We launched an online contest today for one of my clients and although the work is far from over it had me thinking of all the pre-work that goes into running a contest, promotion or sweepstakes. For those that prefer the do-it-yourself method rather than outsourcing the work. Here are some key considerations before you dive in.
1. What is the purpose of your contest and how will you determine success?
Are you looking at attracting Facebook fans, building brand awareness, or getting leads? This is the first and most important step as it will ensure that your analyze the success of your campaign accurately. For my client, Fix Auto, we are looking to build brand awareness. Therefore, for us, the # of entries we get into contest is not as important as click through rates. If people clicked through to their Facebook page, we have in all likely hood brought attention to our name and what we do.
2. Determine how you will run your contest.
The majority of people are unaware of Facebook’s strict promotion guidelines. It is very important that you make yourself aware of their policies for pages and contests, sweepstakes and promotions. Many of my clients come to me saying that they have run a promotion on their wall of their Facebook Page giving away something or making liking you a requirement. This is actually against Facebook guidelines. I suggest using a third party app to facilitate your promotion. Personally, I like Wildfire as it is straight forward, provides basic analytics even at the base accounts and it looks professional.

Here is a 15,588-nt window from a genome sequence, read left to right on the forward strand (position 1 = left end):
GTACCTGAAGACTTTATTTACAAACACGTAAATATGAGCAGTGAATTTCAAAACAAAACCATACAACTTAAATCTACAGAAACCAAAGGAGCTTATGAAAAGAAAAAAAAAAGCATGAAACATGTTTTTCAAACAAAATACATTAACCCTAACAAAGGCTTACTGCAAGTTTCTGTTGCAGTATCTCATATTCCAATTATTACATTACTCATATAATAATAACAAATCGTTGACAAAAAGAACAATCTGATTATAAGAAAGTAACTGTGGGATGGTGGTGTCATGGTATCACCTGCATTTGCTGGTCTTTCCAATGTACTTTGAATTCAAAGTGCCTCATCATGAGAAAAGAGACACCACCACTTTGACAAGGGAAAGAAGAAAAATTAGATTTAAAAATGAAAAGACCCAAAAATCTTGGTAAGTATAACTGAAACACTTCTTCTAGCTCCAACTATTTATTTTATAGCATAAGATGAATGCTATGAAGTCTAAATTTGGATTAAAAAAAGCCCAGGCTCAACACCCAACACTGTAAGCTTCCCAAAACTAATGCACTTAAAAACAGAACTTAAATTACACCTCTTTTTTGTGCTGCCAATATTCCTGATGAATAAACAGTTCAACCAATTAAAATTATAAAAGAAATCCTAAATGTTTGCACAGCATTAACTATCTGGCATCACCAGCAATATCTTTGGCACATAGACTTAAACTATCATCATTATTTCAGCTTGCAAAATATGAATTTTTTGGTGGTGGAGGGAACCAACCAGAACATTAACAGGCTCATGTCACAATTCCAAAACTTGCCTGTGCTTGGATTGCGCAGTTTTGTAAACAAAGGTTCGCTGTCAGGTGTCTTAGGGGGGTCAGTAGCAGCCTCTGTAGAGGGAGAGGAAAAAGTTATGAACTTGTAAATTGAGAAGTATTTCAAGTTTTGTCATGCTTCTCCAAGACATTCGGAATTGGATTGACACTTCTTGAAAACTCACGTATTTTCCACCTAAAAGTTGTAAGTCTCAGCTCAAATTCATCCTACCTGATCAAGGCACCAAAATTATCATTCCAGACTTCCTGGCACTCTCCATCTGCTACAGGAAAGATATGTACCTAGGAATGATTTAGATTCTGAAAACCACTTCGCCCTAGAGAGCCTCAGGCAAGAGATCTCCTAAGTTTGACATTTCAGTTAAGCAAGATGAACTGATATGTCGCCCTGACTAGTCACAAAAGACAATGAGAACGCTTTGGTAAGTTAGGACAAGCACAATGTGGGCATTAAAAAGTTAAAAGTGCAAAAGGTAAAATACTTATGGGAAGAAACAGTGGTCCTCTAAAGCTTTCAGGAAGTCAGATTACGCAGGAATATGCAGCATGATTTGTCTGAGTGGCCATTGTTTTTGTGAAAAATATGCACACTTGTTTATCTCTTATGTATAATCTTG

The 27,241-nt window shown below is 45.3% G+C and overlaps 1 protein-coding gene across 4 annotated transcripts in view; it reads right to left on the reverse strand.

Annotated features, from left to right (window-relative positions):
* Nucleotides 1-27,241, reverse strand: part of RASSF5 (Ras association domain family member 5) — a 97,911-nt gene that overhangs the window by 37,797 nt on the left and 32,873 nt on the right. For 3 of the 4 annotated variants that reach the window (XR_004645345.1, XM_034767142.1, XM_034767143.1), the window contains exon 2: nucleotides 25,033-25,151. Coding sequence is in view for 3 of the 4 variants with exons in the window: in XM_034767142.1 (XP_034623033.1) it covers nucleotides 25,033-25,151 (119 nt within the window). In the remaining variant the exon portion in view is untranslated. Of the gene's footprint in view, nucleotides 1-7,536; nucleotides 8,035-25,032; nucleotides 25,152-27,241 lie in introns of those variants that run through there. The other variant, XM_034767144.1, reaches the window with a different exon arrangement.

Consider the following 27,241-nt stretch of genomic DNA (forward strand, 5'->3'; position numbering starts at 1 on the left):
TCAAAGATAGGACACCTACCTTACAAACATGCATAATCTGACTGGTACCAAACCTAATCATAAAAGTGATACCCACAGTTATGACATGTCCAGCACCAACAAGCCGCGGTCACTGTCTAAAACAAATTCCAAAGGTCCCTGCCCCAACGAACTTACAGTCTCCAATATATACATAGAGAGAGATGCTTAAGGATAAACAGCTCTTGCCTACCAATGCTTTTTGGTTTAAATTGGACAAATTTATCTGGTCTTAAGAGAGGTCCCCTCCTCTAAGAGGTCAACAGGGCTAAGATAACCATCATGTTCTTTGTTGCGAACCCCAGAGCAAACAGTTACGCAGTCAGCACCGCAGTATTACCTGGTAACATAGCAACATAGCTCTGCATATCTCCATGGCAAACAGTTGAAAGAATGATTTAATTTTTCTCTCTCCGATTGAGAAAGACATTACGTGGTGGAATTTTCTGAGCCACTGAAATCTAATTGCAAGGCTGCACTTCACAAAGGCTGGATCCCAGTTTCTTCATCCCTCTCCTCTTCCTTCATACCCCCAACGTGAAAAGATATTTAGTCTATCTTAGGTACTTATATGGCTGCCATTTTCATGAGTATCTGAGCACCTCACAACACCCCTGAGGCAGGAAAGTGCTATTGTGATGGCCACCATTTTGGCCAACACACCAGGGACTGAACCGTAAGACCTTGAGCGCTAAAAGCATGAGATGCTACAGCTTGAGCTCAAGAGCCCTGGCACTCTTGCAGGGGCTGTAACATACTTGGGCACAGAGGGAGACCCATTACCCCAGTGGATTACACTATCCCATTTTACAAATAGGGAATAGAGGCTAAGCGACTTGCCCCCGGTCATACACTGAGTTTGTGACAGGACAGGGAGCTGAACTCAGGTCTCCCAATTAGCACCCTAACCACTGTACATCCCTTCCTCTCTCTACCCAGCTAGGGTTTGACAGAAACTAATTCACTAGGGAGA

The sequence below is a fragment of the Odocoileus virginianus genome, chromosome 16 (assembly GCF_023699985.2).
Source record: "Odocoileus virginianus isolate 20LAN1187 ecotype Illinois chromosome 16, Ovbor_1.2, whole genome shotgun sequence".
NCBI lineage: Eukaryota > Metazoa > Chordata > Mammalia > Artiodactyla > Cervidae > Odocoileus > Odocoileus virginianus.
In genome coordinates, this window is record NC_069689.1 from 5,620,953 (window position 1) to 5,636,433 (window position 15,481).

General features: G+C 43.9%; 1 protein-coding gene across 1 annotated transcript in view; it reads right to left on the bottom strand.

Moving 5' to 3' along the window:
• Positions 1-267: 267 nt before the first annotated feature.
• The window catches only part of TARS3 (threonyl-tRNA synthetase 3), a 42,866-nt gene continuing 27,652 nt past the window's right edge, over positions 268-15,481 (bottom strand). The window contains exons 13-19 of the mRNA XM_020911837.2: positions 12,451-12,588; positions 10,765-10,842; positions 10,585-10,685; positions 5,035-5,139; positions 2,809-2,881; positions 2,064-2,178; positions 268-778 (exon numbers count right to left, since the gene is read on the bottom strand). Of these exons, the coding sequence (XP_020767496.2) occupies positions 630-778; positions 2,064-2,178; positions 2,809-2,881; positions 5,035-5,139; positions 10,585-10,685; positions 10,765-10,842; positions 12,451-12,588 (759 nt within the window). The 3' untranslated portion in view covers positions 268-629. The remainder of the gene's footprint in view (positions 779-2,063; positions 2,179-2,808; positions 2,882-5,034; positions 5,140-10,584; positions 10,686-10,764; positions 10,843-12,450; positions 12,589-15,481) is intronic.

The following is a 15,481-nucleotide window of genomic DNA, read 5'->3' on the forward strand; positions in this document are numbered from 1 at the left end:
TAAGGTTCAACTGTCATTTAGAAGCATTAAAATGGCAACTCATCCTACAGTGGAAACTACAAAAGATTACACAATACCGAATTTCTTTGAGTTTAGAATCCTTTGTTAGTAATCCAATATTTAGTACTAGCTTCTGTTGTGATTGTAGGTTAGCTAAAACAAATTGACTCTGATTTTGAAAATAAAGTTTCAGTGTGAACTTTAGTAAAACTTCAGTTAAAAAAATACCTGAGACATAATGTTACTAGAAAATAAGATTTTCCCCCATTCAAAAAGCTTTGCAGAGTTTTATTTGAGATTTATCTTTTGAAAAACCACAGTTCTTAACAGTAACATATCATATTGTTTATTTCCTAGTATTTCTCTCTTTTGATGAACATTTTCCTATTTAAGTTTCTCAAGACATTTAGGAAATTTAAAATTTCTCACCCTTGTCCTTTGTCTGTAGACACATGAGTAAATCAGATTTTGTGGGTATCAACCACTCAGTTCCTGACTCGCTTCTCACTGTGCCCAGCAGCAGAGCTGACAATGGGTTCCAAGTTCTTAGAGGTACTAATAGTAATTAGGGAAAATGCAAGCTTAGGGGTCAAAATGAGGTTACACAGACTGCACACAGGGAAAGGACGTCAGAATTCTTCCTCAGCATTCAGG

3. Legal is important.
When I began to run contests and promotions online I asked around for a lawyer that was knowledgeable in this area. I wanted to ensure that my clients “Official Rules” were actually valid and covered all the areas of the contest and Canadian Law. It shocked me as I began asking around to colleagues for a lawyer referral (including those that work at agencies) that no one was able to give me a name. One agency person actually told me, “just cut and paste from something else.” No thank you. It is your name and brand on the line when you run a contest and who wants the headache of legal post or mid-contest. For small businesses, ask around for referrals and be up front about your budget. I know I found a great law firm that was able to fit within my budget as I used an articling student and got a less expensive rate than using a partner of the firm.
4. Promote. Promote. Promote.
You have determined your objective, consulted your lawyer and built your campaign. Now just sit back and let it all roll in right? Many people fail to promote their contest properly and therefore don’t maximize the benefits of doing so. Compliment your campaign with online advertising. Yes, there is the obvious of Google Ads and Facebook Ads, but also look to websites that allow you greater exposure in your target area or target group. For example, the Fix Auto campaign that I spoke of above we used additional sites such as Castanet, a news website that has a large audience in the Okanagan, BC to target a specific audience. By having a call-to-action ad we are building awareness of our name through views, but ultimately we want the public to click through to enter the contest as we feel there is a greater level of awareness of our company name if they follow the link through to our contest page.
5. Make Adjustments to your Promotion of Contest.
The best part about digital marketing is that in most cases you are stuck with your initial copy. Not getting the response you were hoping? Try changing the copy or the image and see if the public responds better to that. Some campaigns run six different ad layouts to judge which seems to get a better response from the public.
Have people that are tweeting about your contest or commenting about it. Make sure you acknowledge these brand ambassadors. They don’t get a paycheque for doing so but most will appreciate your acknowledgement.
Do you have any tips or comments that have worked for you?